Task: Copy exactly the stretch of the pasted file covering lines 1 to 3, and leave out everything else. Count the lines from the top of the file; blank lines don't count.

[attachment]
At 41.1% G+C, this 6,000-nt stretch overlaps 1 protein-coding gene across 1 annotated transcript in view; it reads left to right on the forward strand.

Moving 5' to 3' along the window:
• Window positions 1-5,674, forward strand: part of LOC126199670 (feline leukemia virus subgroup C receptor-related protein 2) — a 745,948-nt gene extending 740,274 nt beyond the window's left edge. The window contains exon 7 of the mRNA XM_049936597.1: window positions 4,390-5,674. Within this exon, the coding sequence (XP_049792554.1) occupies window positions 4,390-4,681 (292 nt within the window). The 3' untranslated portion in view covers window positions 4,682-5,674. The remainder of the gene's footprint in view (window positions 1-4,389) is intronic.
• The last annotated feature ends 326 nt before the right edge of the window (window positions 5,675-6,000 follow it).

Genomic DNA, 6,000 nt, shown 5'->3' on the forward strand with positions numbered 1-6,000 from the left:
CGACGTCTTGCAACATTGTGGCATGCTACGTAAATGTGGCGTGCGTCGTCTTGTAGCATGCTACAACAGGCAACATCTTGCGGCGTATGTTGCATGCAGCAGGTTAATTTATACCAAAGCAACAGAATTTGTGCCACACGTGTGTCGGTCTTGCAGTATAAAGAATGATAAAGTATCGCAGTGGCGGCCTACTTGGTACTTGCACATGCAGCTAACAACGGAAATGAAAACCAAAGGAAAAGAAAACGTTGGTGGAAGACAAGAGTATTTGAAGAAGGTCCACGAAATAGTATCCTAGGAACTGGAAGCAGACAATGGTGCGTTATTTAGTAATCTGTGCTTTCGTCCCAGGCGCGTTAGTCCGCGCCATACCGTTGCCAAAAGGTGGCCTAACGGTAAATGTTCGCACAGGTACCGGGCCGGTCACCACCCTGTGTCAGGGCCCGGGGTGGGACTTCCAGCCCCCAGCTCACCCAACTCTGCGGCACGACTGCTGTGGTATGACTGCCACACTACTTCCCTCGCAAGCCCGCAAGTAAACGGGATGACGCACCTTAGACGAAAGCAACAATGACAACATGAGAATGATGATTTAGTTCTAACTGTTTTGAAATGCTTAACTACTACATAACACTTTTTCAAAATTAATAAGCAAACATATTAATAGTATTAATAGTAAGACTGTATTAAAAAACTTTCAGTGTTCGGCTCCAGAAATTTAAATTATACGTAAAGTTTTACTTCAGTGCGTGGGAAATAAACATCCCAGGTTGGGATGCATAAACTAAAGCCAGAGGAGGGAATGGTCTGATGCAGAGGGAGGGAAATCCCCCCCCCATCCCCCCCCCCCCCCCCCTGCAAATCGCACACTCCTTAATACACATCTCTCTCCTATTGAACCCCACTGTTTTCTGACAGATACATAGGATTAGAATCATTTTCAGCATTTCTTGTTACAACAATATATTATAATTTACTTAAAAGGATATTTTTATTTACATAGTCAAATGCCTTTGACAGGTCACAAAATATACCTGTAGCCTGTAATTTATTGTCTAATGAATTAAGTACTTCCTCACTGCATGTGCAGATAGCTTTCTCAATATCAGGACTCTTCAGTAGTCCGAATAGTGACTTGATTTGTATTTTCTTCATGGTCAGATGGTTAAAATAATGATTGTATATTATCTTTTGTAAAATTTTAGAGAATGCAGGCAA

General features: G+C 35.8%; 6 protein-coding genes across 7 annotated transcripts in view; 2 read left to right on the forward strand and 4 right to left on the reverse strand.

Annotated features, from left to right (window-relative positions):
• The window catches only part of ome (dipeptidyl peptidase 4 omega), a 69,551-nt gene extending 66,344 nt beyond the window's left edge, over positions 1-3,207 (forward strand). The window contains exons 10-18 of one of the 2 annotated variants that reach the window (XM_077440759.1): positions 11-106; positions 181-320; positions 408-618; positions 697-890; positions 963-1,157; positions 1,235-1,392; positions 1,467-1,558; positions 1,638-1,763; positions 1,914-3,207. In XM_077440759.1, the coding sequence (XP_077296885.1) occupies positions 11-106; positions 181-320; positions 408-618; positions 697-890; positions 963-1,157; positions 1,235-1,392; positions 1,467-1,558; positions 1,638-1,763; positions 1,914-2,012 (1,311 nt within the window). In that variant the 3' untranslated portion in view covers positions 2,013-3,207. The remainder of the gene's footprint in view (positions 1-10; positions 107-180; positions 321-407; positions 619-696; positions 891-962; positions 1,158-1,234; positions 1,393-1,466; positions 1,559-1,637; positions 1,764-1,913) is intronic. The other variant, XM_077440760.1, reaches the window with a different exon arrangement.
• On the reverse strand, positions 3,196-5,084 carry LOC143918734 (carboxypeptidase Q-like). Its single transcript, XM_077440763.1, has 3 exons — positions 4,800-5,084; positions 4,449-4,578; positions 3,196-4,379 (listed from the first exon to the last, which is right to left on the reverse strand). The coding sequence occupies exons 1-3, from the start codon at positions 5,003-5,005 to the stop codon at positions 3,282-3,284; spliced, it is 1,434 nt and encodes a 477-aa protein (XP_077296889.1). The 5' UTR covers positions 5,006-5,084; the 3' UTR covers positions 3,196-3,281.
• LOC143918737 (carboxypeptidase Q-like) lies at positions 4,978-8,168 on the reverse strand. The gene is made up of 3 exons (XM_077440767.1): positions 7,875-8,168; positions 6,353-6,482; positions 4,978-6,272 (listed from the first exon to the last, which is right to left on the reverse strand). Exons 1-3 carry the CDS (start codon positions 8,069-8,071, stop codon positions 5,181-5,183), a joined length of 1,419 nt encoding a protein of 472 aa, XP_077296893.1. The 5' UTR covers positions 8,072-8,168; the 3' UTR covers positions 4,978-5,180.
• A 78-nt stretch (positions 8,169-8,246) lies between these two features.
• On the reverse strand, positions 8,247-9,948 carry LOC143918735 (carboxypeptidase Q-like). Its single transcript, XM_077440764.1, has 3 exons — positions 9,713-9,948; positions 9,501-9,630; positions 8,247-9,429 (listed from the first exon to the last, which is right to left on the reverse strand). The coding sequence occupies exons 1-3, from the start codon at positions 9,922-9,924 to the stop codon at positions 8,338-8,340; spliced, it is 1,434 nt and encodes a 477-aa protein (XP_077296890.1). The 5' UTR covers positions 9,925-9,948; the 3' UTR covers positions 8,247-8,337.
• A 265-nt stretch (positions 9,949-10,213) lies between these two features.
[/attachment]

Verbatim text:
At 41.1% G+C, this 6,000-nt stretch overlaps 1 protein-coding gene across 1 annotated transcript in view; it reads left to right on the forward strand.

Moving 5' to 3' along the window:
• Window positions 1-5,674, forward strand: part of LOC126199670 (feline leukemia virus subgroup C receptor-related protein 2) — a 745,948-nt gene extending 740,274 nt beyond the window's left edge. The window contains exon 7 of the mRNA XM_049936597.1: window positions 4,390-5,674. Within this exon, the coding sequence (XP_049792554.1) occupies window positions 4,390-4,681 (292 nt within the window). The 3' untranslated portion in view covers window positions 4,682-5,674. The remainder of the gene's footprint in view (window positions 1-4,389) is intronic.